There are days – weeks – where my words dry up, and I have nothing worth saying. My brain is the Arizona desert, and a tumbleweed thought won’t do for a blog post.
I wish it were easier to pretend to be clever.
A friend sent me a hilarious blog post today. It’s in the form of a cover letter, and it’s entitled, “I Would Like to be Pope.”
“I’m writing to apply for the position of Pope. I recently received my Bachelor of Arts, or ‘artrium baccalaureus,’ from Dartmouth College, with a major concentration in Theatre Studies and a minor concentration in Computer Science. . . . I became aware of the availability of the position of Pope through the Dartmouth listserve.”
I wish I could be funny like that.
But the truth about writing is that you can only write who you are.
Sadly, it doesn’t count, for example, if your husband is funny – although mine is. Soon enough, people will see how pathetically un-funny you really are.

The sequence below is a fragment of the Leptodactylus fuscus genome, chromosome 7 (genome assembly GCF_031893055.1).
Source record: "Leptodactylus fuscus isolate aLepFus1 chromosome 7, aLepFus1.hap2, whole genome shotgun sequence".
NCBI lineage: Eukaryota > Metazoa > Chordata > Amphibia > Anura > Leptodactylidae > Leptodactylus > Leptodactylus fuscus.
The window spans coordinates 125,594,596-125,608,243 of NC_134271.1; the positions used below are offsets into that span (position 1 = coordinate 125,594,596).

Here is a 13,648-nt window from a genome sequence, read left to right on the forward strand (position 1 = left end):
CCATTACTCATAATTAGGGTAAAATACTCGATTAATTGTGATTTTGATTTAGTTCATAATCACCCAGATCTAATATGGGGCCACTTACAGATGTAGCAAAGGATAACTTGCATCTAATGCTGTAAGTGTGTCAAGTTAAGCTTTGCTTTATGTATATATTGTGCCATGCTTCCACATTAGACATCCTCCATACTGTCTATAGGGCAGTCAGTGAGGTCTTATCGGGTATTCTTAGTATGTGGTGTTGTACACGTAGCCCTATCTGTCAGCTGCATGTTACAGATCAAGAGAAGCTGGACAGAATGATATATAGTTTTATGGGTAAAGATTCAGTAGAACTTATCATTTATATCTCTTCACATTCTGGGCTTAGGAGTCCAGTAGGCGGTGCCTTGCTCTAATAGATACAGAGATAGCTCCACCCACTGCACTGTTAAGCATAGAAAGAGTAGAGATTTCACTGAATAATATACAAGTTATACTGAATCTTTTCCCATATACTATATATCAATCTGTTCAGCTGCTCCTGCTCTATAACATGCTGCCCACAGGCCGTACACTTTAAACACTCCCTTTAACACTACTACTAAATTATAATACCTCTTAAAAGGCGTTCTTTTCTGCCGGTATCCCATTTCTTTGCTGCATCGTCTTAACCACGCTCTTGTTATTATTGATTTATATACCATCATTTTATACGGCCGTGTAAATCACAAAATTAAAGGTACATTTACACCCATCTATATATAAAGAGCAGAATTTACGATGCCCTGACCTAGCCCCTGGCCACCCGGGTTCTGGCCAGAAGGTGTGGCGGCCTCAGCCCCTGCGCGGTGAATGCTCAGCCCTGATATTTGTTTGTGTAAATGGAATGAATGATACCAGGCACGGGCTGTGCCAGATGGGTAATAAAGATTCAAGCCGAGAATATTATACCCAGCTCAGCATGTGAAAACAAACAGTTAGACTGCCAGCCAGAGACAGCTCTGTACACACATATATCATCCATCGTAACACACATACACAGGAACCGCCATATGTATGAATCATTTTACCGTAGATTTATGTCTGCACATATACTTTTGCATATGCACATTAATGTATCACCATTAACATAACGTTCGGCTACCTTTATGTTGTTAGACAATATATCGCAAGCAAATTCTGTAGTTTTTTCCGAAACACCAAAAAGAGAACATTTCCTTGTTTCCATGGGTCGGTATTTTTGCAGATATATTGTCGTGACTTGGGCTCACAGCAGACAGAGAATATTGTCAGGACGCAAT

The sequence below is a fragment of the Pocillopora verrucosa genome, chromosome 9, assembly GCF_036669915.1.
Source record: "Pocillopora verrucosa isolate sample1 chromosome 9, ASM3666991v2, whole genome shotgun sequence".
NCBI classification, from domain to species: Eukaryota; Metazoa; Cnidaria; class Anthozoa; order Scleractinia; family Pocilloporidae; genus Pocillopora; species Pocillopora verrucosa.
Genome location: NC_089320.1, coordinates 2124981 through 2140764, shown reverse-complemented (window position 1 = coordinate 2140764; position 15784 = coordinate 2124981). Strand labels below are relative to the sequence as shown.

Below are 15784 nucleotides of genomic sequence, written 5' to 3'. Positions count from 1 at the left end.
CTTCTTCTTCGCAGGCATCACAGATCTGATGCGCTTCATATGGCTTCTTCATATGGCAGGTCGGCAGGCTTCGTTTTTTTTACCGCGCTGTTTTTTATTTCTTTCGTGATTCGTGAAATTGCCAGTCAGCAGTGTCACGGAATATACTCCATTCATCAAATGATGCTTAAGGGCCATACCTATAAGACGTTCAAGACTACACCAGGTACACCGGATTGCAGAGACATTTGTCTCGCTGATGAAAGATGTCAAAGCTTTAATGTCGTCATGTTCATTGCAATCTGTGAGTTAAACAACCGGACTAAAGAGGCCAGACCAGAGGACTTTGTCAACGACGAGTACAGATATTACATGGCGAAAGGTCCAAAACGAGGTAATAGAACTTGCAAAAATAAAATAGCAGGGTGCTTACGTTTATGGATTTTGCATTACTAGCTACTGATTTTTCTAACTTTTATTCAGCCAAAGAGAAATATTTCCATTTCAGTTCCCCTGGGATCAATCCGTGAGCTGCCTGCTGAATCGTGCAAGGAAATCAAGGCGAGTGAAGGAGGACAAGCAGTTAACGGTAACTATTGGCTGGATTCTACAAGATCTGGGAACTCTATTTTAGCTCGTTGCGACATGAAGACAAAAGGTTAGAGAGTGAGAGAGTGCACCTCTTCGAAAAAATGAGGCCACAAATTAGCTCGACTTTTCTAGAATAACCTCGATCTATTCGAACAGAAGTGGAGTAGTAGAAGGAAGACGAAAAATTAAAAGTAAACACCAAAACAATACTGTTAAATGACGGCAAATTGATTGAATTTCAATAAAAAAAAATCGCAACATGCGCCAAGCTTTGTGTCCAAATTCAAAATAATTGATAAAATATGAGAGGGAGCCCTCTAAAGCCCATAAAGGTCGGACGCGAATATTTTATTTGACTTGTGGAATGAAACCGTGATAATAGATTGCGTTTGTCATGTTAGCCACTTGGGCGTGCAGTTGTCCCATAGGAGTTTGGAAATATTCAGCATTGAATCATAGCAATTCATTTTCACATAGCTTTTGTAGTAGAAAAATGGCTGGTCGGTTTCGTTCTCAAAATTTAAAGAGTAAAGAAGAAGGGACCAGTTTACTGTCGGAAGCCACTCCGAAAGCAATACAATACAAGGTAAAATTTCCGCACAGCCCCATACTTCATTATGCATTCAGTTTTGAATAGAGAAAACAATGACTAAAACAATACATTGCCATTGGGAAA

And if un-funny is bad enough, what about when you feel numb or angry, disappointed or just too busy to think?
What do you write about on those days? And what do you say about God?
We don’t ever summon God. He’s like the weather. Unpredictable. And completely out of our control.
Words bear these traits, too. I, the writer, don’t ever know when to predict their arrival. I only know they’re a capricious bunch.
(Don’t they know I’ve been expecting them? That I have work for them to do?)
Just like God.
And there’s anger and fear in that, too.
Today day begins as most days do. Coffee. Bible. Desk.
I rummage the drawers for a pen, having lost my favorite one in the move.
I am surprised when I actually hear something. My pen stands on rubbery legs, regains some feeling – it writes.
This is unexpected. This is good.
And I remember the reason for persisting when life, words, God dries up.
The rain is coming.